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Chinese Financial Institutions Turn to Hong Kong’s New Bitcoin ETF

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The below is an excerpt from a recent edition of Bitcoin Magazine Pro, Bitcoin Magazine’s premium markets newsletter. To be among the first to receive these insights and other on-chain bitcoin market analysis straight to your inbox, subscribe now.

As Hong Kong’s Bitcoin ETF is fast approaching, new applications have come in from an unexpected source: some of the biggest traditional asset managers in Mainland China.

Hong Kong’s new ETF has been in the making for several months now, and it’s been attracting no small amount of interest in the digital asset space worldwide. Not only is its in-kind generation model a totally different protocol than the style of Bitcoin spot ETF popularized by the United States, but it’s also an important foothold for ETF acceptance in East Asia. The already-approved Hong Kong futures ETF’s total assets under management (AUM) already passed the $100 million mark in February, and the spot ETF has performed better in every country where it’s gotten the green light. With this economic region having both substantial capital investment and plenty of international finance connections, Hong Kong would make the perfect candidate for a new testing ground in this market.

Even the most bullish reads on the situation, however, have not predicted the emergence of a new player in this space. By late March 2024, there were a large array of HK-based capital firms that had expressed some form of interest in launching their own ETF, but only a comparative handful had actually submitted a formal application. This situation changed radically on April 8th, when a series of big players from Mainland China threw their hats in the ring. Harvest Fund, with over $230 billion in total AUM, and Southern Fund, with over $280 billion AUM, both filed applications of their own through HK-based subsidiaries. Additionally, local media reported that China Asset Management, with $270 billion in AUM, had its own subsidiary enter into an unspecified partnership with existing Bitcoin ETF providers in the city.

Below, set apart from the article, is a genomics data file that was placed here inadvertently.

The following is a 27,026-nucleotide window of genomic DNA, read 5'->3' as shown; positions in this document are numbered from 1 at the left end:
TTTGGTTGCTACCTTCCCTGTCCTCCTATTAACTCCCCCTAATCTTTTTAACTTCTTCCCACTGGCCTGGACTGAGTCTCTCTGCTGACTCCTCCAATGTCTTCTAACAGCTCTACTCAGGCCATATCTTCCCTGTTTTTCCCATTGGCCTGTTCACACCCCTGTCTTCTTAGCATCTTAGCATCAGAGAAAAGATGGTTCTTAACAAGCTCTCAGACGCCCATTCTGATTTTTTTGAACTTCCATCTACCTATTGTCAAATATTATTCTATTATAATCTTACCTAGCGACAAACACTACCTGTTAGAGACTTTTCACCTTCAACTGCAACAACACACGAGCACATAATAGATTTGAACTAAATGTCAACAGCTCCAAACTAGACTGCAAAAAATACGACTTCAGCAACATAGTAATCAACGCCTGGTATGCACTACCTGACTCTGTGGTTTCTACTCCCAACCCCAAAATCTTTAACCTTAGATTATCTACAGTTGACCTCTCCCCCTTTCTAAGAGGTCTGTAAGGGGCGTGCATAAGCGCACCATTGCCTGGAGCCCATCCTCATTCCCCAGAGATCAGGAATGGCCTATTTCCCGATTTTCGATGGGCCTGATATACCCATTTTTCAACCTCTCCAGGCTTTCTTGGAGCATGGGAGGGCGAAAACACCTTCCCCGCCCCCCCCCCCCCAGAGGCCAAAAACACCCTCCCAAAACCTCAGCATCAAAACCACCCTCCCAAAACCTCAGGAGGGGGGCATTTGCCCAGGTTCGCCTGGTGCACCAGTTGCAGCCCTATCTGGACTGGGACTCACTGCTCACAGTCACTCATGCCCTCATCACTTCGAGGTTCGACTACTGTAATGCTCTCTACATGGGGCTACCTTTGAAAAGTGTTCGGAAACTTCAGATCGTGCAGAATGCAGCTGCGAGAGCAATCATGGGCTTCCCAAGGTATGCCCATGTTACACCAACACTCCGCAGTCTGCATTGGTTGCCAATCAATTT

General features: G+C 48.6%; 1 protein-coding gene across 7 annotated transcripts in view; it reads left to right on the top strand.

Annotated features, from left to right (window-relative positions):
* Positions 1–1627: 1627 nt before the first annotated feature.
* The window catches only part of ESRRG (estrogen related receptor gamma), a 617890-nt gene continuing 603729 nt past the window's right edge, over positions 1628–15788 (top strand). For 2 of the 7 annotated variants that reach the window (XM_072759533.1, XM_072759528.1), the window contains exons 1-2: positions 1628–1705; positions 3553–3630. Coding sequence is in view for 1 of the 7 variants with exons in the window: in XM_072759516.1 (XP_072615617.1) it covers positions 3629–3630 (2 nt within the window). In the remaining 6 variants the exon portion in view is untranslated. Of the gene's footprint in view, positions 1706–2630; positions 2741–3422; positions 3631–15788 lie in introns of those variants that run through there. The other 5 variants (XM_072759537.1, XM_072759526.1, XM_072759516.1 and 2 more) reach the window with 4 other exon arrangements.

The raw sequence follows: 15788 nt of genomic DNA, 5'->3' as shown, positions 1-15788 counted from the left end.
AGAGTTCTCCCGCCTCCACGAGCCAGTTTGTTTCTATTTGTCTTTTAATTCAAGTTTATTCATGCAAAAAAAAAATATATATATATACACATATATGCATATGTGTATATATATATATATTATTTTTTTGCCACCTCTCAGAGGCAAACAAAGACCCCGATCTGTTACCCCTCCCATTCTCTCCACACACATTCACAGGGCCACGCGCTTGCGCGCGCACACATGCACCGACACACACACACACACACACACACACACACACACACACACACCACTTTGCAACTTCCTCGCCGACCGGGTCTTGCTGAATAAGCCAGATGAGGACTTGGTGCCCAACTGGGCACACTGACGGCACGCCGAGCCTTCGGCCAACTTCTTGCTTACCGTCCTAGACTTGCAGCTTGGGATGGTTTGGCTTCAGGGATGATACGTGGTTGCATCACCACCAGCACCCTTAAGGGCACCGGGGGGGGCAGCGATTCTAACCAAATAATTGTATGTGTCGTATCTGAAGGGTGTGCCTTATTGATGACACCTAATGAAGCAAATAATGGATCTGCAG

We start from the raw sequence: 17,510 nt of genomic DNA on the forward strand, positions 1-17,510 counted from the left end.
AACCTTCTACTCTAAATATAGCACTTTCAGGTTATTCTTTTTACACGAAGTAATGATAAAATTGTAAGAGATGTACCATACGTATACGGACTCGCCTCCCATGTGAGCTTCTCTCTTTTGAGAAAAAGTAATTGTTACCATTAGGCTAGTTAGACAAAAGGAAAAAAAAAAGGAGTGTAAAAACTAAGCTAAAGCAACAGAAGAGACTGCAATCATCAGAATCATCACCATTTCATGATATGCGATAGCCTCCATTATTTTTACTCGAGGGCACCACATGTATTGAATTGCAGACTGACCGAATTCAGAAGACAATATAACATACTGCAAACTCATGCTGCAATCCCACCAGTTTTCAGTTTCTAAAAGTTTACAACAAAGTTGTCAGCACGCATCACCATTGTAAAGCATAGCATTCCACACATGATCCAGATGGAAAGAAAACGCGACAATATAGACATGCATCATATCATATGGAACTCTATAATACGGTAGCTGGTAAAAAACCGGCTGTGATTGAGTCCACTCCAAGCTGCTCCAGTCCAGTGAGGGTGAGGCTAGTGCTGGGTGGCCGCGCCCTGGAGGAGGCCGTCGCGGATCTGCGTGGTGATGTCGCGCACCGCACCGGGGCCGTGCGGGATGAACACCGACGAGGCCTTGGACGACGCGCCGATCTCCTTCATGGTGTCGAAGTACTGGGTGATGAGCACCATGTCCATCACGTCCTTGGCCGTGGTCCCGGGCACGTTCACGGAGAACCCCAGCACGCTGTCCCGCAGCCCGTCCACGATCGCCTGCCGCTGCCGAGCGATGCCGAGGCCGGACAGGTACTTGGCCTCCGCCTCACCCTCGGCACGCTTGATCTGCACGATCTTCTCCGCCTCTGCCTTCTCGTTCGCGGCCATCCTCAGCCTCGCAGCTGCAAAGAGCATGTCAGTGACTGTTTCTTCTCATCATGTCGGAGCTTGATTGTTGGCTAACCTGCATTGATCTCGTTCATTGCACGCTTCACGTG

Considering that there are already signs of diminishing ETF hype in the US market, news like this certainly comes as a breath of fresh air. Even if US ETF issuers like BlackRock or Fidelity coMMAnd several trillion in AUM, the sudden appearance of these multibillion-dollar firms is nothing to sneeze at. It does beg the question, however, of how smoothly interactions between these Mainland firms and Hong Kong financial regulations will actually work together. Isn’t Bitcoin banned in China, with its use among Chinese citizens almost fully underground? How long will a partnership like this actually last? As it turns out, the blanket ban is somewhat overstated in Western media. After all, if Bitcoin was purely contraband in China, why would Chainalysis report $90 billion worth of transactions in one year?

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Mainland China has certainly taken a harsher attitude toward Bitcoin in recent years, to be sure. After the Bitcoin mining ban in 2021, one of the largest worldwide hubs for mining dried up practically overnight. However, the apparent crackdown leaves many windows open to the market. Essentially, the main goal for Chinese authorities has been to raise the bar to entry and make it more annoying and difficult for average citizens to continue accessing this market. Additionally, with many legitimate Businesses unable to operate, Chinese Bitcoiners are given an implicit warning: “If you get scammed, don’t expect our help or sympathy.” Nevertheless, savvy adherents have found ways to continue using their leaderless currency, and these quiet trades evidently amount to many billions.